SOME FINANCIAL ‘UH-OH’s’ IN RETIREMENT

Mar 16th, 2013 | By Sharon Shaw Elrod MSW EdD | Category: Senior Finances

Some Unexpected Financial Hits

Many seniors take a backward look at some point in retirement, and find their financial lives are somewhat different from what they expected. We did this recently, and found several expenses we neither anticipated nor expected.

Moving Expenses: We moved after 15 years of retirement. We did not anticipate doing that 15 years ago and the expense of the move was not in the picture until it happened.

Children Needing Help: Like many senior parents today, we find our son needs financial assistance for his living expenses. We did not anticipate this need when we retired, but because of the economy and his personal choices, he cannot make it on his own. We are there for him.

Travel Expenses: We did not expect the numerous trips we have taken over the past 16 years… to say good-bye to dying friends, a favorite uncle, parents; to a nephew’s wedding half-way across the country; travel with grandchildren; to a 50th high school reunion. One-time travel plans are not easy to anticipate. We also did not think about paying for our son’s travel to see us, along with his current girlfriend. Again, we love him and want to be with him, so we foot the bill.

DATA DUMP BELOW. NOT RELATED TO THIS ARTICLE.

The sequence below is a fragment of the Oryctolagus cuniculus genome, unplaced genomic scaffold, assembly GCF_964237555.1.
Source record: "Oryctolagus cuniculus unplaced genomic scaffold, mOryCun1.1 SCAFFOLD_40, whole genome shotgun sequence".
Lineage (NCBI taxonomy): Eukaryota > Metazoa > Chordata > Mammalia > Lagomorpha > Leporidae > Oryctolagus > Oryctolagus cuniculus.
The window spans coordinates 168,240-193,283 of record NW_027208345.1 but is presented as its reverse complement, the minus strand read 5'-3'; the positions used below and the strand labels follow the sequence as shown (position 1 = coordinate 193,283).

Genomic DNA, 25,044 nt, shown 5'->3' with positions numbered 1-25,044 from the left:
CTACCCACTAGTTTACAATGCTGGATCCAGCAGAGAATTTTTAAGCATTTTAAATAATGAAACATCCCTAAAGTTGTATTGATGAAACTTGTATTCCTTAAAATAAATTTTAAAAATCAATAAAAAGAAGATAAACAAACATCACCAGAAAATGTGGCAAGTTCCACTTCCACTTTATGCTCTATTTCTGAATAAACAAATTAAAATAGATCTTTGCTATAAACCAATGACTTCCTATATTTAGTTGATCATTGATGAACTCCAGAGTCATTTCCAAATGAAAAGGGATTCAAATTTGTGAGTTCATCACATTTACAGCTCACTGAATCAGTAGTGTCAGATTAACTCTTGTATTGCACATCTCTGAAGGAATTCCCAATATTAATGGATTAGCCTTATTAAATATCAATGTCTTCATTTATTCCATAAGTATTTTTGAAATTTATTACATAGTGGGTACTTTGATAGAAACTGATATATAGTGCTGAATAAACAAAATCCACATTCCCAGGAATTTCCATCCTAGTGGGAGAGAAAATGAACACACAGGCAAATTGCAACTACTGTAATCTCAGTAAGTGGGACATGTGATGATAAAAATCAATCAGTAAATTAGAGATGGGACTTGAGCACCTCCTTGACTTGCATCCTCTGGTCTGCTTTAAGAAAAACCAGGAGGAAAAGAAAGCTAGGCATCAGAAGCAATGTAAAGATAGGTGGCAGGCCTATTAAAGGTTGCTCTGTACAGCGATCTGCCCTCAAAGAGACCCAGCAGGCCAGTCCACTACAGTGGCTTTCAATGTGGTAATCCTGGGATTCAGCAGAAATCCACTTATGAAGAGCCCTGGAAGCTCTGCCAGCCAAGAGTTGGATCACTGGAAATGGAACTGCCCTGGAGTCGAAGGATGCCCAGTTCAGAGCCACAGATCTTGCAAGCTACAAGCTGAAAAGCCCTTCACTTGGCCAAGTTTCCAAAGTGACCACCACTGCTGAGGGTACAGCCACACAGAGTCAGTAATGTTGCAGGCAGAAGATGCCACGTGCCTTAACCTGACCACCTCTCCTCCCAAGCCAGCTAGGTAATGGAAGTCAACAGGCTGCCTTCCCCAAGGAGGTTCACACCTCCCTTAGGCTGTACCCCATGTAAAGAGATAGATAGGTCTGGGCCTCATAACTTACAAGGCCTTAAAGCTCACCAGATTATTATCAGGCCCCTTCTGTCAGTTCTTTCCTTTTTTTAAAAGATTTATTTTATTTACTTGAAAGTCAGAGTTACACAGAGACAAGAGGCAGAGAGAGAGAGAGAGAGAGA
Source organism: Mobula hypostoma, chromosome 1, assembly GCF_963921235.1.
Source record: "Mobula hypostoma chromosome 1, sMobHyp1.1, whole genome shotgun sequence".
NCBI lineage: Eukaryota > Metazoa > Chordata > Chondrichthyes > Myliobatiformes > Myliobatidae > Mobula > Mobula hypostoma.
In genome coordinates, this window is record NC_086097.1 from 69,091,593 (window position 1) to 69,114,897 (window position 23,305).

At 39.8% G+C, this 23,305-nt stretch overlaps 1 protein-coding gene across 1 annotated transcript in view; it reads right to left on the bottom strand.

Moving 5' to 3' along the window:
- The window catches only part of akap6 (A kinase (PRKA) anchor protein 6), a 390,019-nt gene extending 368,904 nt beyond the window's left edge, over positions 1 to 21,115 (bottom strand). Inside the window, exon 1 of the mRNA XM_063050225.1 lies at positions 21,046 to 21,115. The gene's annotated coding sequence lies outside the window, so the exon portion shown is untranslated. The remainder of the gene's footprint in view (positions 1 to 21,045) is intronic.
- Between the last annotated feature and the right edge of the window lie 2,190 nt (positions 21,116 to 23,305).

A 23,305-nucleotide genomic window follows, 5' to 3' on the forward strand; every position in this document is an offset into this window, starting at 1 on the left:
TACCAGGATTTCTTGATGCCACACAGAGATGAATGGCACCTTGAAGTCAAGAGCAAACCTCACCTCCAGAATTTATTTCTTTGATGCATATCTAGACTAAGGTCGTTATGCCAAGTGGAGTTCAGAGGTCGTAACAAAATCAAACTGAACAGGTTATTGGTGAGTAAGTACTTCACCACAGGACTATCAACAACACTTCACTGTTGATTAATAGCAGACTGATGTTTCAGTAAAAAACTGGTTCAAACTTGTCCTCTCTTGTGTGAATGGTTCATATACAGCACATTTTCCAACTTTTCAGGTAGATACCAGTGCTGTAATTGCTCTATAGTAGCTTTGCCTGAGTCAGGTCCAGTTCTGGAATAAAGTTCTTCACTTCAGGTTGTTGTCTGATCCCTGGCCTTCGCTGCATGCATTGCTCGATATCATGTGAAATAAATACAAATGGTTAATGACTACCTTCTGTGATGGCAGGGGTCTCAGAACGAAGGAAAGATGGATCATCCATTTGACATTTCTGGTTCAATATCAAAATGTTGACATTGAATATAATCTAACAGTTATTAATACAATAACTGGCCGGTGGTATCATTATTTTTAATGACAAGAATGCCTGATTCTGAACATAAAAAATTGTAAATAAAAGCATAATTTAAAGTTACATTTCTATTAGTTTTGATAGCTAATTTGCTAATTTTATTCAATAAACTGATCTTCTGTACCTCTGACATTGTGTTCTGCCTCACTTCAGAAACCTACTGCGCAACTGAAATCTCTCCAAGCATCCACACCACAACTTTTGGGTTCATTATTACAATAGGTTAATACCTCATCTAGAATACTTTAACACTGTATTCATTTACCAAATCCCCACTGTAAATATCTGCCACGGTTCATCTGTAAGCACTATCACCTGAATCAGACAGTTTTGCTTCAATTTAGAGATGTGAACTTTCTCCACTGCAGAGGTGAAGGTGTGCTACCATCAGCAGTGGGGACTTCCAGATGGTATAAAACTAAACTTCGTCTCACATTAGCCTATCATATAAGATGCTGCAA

Grocery Expense: We did not know about how our diet would be affected by allergies and personal preferences for organic and natural foods. Buying for these needs means the grocery bill is higher than it would otherwise have been. Of course, inflation is also part of the added expense.

Medical and Health Issues

We knew our health insurance would be available through a pension program. What we did not anticipate is the huge jumps in medical care costs and insurance not keeping up with the increases. And we were just notified by the pension program that it will cease financial assistance for the cost of premiums beginning 2014. Another hit.

Our word to Baby Boomers planning for retirement is this: Be sure you plan carefully for retirement needs and expenses, and then add a minimum of 10 percent to your budget for those unexpected and unanticipated expenses. Inflation will take a significant slice from your fixed retirement income, and the expenses you do not anticipate will take another slice. Plan thoughtfully and carefully. Use the good advice from your trusted financial adviser. And be aware you will still take financial hits you cannot now know about.

 

 

 

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